At the end of the meal, President Clinton gave some remarks. And it was this portion that caught the eye of one @morgenr, a researcher.

Here’s a link to the speech.

The relevant passage is:

When I thought my political career was over, I could never do anything for anybody else again, people like Frank Giustra show up and start helping me when I can’t do anything back for them any more. It’s not like I’m President and they can get something out of it. So I thank you for that.

There are three major problems with this.

Could he have picked a worse example than Frank Giustra?

We’ve been discussing the Clinton Giustra Enterprise Partnership (Canada) recently because that group, which funds the very similarly-named Clinton Giustra Enterprise Partnership, had been concealing foreign donors and claiming Canadian law forced them to. This was not true.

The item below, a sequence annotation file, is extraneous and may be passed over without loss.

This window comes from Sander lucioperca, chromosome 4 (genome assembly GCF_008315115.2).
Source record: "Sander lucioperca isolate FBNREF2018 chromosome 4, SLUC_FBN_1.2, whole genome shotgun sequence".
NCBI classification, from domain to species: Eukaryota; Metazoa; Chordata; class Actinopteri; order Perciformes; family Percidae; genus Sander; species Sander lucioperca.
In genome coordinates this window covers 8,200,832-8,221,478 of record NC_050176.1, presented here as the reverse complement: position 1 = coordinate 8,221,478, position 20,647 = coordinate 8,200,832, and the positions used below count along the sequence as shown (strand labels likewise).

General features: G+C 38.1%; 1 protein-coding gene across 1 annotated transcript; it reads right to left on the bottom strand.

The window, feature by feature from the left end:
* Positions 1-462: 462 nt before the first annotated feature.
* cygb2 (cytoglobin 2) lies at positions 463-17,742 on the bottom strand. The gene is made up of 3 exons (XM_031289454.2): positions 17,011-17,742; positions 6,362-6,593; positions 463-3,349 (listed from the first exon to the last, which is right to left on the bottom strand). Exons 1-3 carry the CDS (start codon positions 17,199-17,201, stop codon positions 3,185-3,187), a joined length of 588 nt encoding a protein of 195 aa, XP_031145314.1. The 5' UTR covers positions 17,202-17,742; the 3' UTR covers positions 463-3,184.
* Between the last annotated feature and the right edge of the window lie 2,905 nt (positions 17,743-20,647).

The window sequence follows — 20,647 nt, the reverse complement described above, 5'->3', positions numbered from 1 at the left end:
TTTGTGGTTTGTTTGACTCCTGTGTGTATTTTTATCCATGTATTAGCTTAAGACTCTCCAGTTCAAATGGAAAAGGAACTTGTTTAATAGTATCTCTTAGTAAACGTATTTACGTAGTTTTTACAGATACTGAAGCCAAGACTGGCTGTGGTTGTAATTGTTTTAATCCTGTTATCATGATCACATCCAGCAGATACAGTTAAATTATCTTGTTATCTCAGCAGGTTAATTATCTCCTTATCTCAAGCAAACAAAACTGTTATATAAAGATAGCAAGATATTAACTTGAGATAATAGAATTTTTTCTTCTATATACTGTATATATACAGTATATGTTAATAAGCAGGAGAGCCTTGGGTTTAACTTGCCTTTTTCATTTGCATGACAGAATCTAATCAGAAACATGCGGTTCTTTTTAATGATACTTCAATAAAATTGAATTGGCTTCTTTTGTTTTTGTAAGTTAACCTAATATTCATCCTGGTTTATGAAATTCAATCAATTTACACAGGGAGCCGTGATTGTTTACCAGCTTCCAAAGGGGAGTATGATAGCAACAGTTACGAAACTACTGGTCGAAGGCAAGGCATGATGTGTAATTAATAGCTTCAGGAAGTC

In 2008, the New York Times (“After Mining Deal, Financier Donated to Clinton“) detailed how Giustra became a tremendously wealthy man precisely because he “got something out of” his relationship with Bill Clinton:

Late on Sept. 6, 2005, a private plane carrying the Canadian mining financier Frank Giustra touched down in Almaty, a ruggedly picturesque city in southeast Kazakhstan. Several hundred miles to the west a fortune awaited: highly coveted deposits of uranium that could fuel nuclear reactors around the world. And Mr. Giustra was in hot pursuit of an exclusive deal to tap them.